The seventh plate in the second column was the one selected, and spirit drawn from this plate is normally above 90% ABV, much higher than Scottish or Irish malt whisky is normally distilled to. This makes the spirit quite light and delicate compared to other whiskies.
It is not really a column still or a pot still, rather something of an in-between.
Penderyn is an innovative, privately owned boutique style distillery, employing around 45 dedicated craftsmen, staff and professionals, and has 60 shareholders. Penderyn's style and flavour is overseen by Dr Jim Swan, who is not only a superb master distiller, but is also a world authority on wood management.
Laura Davies, distillery manager, explains further, "Here at Penderyn we have a pair of very unique stills. These are essentially a copper pot with a column on top and a larger column alongside. We distill the whole length of the column. Being able to put our wash through the still and process it that way makes it a really high strength, very fruity spirit that comes off our stills at between 88-92% ABV. This is an industry high and when we put this spirit in the casks, it gives us a really unusual whisky." When approached about the thorny subject of age statements, there was a resounding no from Stephen Davies, but he stated that there would always be opportunities to do special editions.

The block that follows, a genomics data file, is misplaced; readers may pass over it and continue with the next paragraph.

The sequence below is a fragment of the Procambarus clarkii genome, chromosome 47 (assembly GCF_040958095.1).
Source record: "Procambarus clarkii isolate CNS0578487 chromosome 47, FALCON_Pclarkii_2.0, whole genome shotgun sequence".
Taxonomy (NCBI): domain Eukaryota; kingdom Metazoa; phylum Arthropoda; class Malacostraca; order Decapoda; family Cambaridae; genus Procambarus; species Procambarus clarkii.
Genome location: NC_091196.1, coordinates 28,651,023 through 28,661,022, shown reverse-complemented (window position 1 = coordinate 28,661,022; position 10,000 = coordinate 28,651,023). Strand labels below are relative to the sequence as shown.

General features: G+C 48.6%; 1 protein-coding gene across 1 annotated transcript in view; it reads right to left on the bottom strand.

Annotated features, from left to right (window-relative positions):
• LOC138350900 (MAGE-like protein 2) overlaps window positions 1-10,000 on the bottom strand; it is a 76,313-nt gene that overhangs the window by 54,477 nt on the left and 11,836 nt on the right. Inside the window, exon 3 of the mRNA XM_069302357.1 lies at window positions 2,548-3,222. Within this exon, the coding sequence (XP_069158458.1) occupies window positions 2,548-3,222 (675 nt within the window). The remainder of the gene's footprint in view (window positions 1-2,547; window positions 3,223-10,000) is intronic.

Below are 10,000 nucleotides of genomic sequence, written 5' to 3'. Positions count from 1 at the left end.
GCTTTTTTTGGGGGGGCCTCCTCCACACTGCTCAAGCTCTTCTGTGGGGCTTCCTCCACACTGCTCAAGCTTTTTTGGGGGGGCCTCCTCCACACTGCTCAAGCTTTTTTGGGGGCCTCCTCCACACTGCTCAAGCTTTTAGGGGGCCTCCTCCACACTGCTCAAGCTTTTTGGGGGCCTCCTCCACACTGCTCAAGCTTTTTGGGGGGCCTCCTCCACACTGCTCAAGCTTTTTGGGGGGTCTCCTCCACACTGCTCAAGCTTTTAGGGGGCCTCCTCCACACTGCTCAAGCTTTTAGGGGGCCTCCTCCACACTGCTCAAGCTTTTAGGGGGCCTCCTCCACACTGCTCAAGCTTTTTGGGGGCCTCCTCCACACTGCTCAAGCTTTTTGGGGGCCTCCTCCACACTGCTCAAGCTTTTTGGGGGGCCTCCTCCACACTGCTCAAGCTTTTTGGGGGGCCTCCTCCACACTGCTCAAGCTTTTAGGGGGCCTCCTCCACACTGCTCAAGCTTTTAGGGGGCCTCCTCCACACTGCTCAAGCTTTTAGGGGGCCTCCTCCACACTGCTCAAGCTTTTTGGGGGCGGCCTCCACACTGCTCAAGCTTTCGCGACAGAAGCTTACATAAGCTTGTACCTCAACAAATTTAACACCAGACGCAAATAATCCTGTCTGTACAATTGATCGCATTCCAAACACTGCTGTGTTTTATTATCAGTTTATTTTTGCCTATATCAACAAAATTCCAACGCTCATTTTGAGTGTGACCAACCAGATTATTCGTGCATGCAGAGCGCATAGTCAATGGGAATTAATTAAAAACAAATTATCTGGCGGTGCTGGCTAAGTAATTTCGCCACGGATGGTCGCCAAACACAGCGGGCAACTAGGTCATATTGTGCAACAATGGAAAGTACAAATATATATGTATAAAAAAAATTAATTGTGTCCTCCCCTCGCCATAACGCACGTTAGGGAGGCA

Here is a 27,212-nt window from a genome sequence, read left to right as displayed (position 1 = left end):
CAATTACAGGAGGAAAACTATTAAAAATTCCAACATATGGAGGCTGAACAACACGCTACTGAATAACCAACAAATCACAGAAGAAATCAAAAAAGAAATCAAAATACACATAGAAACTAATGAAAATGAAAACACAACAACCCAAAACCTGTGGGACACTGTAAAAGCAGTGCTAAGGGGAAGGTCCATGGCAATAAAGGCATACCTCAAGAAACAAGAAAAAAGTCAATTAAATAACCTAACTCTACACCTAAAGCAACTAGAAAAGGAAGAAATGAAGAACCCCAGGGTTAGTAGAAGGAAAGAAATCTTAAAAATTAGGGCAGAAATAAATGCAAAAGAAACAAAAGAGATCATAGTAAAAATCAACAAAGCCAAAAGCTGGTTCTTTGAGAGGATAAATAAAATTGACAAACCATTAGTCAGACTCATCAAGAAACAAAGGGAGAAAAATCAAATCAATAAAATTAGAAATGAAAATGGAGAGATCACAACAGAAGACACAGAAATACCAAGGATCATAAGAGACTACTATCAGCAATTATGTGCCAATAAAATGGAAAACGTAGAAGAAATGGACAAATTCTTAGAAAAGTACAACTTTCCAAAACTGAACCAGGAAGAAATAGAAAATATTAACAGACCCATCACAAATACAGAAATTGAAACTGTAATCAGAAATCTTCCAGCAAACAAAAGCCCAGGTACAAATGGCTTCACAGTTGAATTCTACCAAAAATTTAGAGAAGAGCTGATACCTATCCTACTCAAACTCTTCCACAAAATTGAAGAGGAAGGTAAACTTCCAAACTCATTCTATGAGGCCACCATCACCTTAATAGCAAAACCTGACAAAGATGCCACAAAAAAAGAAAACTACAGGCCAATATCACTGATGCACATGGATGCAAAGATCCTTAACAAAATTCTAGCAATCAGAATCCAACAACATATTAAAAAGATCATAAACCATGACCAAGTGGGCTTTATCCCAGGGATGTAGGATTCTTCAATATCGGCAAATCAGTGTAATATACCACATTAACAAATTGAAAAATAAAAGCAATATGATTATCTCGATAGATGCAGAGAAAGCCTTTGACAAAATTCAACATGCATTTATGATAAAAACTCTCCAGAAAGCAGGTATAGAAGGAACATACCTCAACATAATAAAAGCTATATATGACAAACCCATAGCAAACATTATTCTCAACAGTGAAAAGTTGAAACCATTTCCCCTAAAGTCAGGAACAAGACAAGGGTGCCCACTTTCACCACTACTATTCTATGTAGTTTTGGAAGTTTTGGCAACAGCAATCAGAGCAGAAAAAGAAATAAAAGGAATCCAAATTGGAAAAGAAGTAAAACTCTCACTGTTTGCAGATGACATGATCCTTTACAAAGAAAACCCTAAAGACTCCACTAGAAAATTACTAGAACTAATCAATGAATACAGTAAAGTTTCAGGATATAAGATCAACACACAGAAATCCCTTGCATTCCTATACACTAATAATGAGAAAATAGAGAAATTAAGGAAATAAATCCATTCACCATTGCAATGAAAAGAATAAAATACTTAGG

In my nearly three years of being the editor of this magazine, I have seen many stills, both column and pot, but I have never encountered a combination of both. Penderyn uses ex-Bourbon casks for all its whiskies and then focuses on finishing them in either Madeira or Sherrywood casks. On sampling the spirit, I much prefered the Madeira finish. With the success of the brand there were talks of expansion, and in June